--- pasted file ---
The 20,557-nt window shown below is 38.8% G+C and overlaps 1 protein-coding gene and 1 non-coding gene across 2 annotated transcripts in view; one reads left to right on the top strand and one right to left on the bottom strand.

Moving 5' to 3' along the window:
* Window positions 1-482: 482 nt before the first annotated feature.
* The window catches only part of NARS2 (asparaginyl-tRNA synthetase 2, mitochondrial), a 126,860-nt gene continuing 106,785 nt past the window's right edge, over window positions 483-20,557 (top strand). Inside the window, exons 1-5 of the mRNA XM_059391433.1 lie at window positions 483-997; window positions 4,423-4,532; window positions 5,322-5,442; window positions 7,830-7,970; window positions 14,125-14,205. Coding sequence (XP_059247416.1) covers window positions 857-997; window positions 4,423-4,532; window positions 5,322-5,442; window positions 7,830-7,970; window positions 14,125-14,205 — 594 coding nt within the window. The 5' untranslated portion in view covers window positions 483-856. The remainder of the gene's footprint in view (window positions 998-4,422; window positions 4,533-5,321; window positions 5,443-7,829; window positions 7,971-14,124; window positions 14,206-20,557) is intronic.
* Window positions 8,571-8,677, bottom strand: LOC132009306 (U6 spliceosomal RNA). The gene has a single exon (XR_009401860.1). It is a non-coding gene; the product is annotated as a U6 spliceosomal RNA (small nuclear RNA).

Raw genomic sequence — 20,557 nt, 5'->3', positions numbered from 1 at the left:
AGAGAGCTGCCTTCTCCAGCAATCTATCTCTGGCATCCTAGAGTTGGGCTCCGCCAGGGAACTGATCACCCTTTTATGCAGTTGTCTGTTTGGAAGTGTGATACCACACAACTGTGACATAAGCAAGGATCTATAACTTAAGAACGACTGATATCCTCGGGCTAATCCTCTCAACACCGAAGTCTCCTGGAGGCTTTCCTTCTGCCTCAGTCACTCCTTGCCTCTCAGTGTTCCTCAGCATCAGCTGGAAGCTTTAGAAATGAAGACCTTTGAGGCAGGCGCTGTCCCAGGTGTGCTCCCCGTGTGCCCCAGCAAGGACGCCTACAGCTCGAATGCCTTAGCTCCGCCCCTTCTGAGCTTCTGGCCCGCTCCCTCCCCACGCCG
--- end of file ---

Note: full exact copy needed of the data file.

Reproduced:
The 20,557-nt window shown below is 38.8% G+C and overlaps 1 protein-coding gene and 1 non-coding gene across 2 annotated transcripts in view; one reads left to right on the top strand and one right to left on the bottom strand.

Moving 5' to 3' along the window:
* Window positions 1-482: 482 nt before the first annotated feature.
* The window catches only part of NARS2 (asparaginyl-tRNA synthetase 2, mitochondrial), a 126,860-nt gene continuing 106,785 nt past the window's right edge, over window positions 483-20,557 (top strand). Inside the window, exons 1-5 of the mRNA XM_059391433.1 lie at window positions 483-997; window positions 4,423-4,532; window positions 5,322-5,442; window positions 7,830-7,970; window positions 14,125-14,205. Coding sequence (XP_059247416.1) covers window positions 857-997; window positions 4,423-4,532; window positions 5,322-5,442; window positions 7,830-7,970; window positions 14,125-14,205 — 594 coding nt within the window. The 5' untranslated portion in view covers window positions 483-856. The remainder of the gene's footprint in view (window positions 998-4,422; window positions 4,533-5,321; window positions 5,443-7,829; window positions 7,971-14,124; window positions 14,206-20,557) is intronic.
* Window positions 8,571-8,677, bottom strand: LOC132009306 (U6 spliceosomal RNA). The gene has a single exon (XR_009401860.1). It is a non-coding gene; the product is annotated as a U6 spliceosomal RNA (small nuclear RNA).

Raw genomic sequence — 20,557 nt, 5'->3', positions numbered from 1 at the left:
AGAGAGCTGCCTTCTCCAGCAATCTATCTCTGGCATCCTAGAGTTGGGCTCCGCCAGGGAACTGATCACCCTTTTATGCAGTTGTCTGTTTGGAAGTGTGATACCACACAACTGTGACATAAGCAAGGATCTATAACTTAAGAACGACTGATATCCTCGGGCTAATCCTCTCAACACCGAAGTCTCCTGGAGGCTTTCCTTCTGCCTCAGTCACTCCTTGCCTCTCAGTGTTCCTCAGCATCAGCTGGAAGCTTTAGAAATGAAGACCTTTGAGGCAGGCGCTGTCCCAGGTGTGCTCCCCGTGTGCCCCAGCAAGGACGCCTACAGCTCGAATGCCTTAGCTCCGCCCCTTCTGAGCTTCTGGCCCGCTCCCTCCCCACGCCG